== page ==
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South Forsyth sends 11 to play at next level
South signing
Eleven South Forsyth athletes signed their Letters of Intent on Wednesday to play sports at the next level. Front row, from left to right: Keegan Toner, Ashton Morrison, Will Fullett, Sophia Baker and Connor Cole. Back row, left to right: Allan Reyes, Chase Calloway, Cameron Schurr, Harrison Seigel, Michael Patterson and Dylan Malissa. - photo by David Almeda

Connor Cole tries to stay in the background in almost everything he does.

He’s not a big talker, and running as a hurdler for South Forsyth’s track team, he plays a sport that sometimes, albeit unfairly, takes a back seat to others. That’s precisely one of the reasons he chose to run in the first place, though.

“I just enjoyed it,” Cole said. “It was more low-key than baseball and I think I was just better at it. I liked it more since it was easier to work hard at it.”

And Cole’s hard work into his craft certainly paid off on Wednesday morning when he signed to continue running at the collegiate level with Berry College. He’s the first boys sprinter from South to continue running at the next level, an accomplishment that he’s happy about but quick to downplay.

“It sounds good, but I think it's mostly because all the boys sprinters have been football players,” Cole said. “When they sign, they do football. I'm not a football player — I do track.

“I think that's the main reason, but I think it's still good.”

Along with Cole, 10 other athletes from South signed their National Letters of Intent to play at their respective colleges. About half of those were runners: Michael Patterson and Harrison Seigel, who both contributed to the War Eagles’ 2018 boys cross country state championship, signed with Mercer University and Samford University, respectively.

Sophia Baker, a first-team All-County selection who finished eighth at state as a junior, signed with the University of Georgia. She’ll join former South teammate Aleesa DeCastro, who is about to start her freshman season of running in Athens.

Morrison
South Forsyth tennis player Ashton Morrison embraces South girls tennis head coach Shari Frankel on Wednesday, Feb. 5, 2020. - photo by David Almeda
“This is just one of my dreams to run at this level, especially for this college,” Baker said. “Three years ago, this is where I dreamed of being and now I'm here, and I'm just so grateful and so excited.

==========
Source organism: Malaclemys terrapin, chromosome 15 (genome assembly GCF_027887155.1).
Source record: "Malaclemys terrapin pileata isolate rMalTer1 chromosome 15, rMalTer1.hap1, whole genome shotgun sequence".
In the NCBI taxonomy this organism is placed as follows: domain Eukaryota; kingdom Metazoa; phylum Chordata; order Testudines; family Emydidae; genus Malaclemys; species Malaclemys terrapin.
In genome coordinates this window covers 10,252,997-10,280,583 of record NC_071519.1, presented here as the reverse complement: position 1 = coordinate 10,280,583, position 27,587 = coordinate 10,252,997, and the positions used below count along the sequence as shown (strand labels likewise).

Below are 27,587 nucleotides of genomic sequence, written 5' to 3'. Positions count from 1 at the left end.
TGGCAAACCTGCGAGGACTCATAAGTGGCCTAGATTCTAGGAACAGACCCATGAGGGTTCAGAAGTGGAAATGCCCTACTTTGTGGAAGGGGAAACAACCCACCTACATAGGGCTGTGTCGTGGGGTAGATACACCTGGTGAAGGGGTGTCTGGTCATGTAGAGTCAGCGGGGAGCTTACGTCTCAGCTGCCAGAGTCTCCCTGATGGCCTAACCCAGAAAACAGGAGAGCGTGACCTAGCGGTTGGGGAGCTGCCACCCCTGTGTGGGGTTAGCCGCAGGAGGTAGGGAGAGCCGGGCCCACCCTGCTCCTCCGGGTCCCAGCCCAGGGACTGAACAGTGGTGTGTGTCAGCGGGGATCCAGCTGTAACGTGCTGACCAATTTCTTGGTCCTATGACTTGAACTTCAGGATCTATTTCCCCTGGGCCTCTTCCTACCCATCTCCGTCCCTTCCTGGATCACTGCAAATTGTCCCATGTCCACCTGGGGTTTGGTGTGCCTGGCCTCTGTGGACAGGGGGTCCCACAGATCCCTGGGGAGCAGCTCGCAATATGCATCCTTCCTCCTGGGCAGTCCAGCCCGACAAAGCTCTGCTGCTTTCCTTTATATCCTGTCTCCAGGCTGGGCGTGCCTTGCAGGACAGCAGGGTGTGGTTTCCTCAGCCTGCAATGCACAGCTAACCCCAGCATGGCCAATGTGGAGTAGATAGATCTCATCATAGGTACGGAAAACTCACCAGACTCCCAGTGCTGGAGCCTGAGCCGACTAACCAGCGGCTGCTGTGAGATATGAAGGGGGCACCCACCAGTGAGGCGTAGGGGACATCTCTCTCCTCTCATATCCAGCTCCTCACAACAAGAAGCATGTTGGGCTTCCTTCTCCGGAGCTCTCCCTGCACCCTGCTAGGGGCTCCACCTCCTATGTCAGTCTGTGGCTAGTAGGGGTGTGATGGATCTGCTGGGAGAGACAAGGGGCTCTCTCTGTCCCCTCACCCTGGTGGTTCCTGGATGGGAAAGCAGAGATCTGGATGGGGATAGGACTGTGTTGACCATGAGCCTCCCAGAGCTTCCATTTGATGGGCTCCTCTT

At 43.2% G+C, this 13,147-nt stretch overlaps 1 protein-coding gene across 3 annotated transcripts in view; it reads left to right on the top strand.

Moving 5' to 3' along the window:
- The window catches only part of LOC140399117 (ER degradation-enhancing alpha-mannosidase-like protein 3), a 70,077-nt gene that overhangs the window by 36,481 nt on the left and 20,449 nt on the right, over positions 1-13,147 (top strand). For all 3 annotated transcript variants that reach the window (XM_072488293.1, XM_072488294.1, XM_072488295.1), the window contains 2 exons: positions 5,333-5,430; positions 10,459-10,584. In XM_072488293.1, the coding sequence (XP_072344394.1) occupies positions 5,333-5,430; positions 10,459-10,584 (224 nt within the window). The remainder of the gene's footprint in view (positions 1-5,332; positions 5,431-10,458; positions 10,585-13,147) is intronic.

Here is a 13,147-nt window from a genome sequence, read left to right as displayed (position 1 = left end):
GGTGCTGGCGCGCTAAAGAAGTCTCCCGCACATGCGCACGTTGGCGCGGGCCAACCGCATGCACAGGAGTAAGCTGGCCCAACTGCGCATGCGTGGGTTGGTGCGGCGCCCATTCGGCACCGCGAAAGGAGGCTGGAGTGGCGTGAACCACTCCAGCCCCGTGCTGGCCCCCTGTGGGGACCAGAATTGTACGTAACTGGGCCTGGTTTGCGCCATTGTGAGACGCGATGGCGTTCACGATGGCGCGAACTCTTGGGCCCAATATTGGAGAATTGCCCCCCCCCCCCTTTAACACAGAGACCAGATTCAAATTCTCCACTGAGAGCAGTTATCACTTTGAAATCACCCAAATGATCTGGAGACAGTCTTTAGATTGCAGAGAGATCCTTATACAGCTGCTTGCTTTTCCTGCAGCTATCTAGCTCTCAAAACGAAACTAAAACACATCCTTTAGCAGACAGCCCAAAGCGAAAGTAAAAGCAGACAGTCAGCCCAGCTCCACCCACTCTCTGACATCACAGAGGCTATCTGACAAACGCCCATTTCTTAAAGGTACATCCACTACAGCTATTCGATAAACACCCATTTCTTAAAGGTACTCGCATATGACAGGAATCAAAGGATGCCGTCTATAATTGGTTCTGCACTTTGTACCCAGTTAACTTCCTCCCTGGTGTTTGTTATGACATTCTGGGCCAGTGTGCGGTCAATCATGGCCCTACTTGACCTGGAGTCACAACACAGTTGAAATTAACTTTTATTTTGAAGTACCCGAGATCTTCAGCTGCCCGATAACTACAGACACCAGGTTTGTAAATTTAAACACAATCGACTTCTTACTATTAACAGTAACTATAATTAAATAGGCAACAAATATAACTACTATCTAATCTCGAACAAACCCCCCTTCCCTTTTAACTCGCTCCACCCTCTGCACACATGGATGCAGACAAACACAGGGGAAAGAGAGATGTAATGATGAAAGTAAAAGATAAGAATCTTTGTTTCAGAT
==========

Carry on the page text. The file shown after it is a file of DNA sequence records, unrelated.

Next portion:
“(DeCastro) wasn't my biggest factor, but it's also nice seeing a familiar face.”

The War Eagles had two signees from tennis in Ashton Morrison and Will Fullett, who signed with Georgia College and Wofford College. Fullett was the Forsyth County News Player of the Year in 2019, and owns a 54-10 record over his three years at South.

Football had the highest number of signees of any sport, with five. Second-team All-County safety Chase Calloway signed with Shorter University, while fullback Dylan Malissa signed with Defiance College in Ohio.

Cameron Schurr, a second-team All-County selection on offense, will attend Army West Point after posting 47 catches, 742 yards and seven touchdowns as a senior. 

Rounding out the list were linebacker Keegan Toner (Slippery Rock University) and defensive lineman Allan Reyes (West Virginia Wesleyan).

Toner led the War Eagles with 10 tackles for loss, with 73 total tackles and 4 1/2 sacks in 2019. Reyes had 49 tackles, two for loss, four sacks and three forced fumbles.

“Today is everything coming full circle, you know?” Reyes said. “For the last four years of our lives we've kind of devoted everything we've had, not just for our team but to our teammates and family. To think that it's kind of all come full circle, it's paid off in its own way as an individual after working for a team, I think it's a blessing from God, honestly.”

For Reyes, who is originally from Queens, New York, moving to West Virginia not only brings him closer to his roots, but it’s also a chance at something brand new. Even so, he hopes to find the same kind of camaraderie he’s felt at South for the last four years.

“It feels like a family there, and to find a place that feels like home the same way South Forsyth felt like home, it's all I could ask for in a school,” Reyes said. “It's a dream come true.”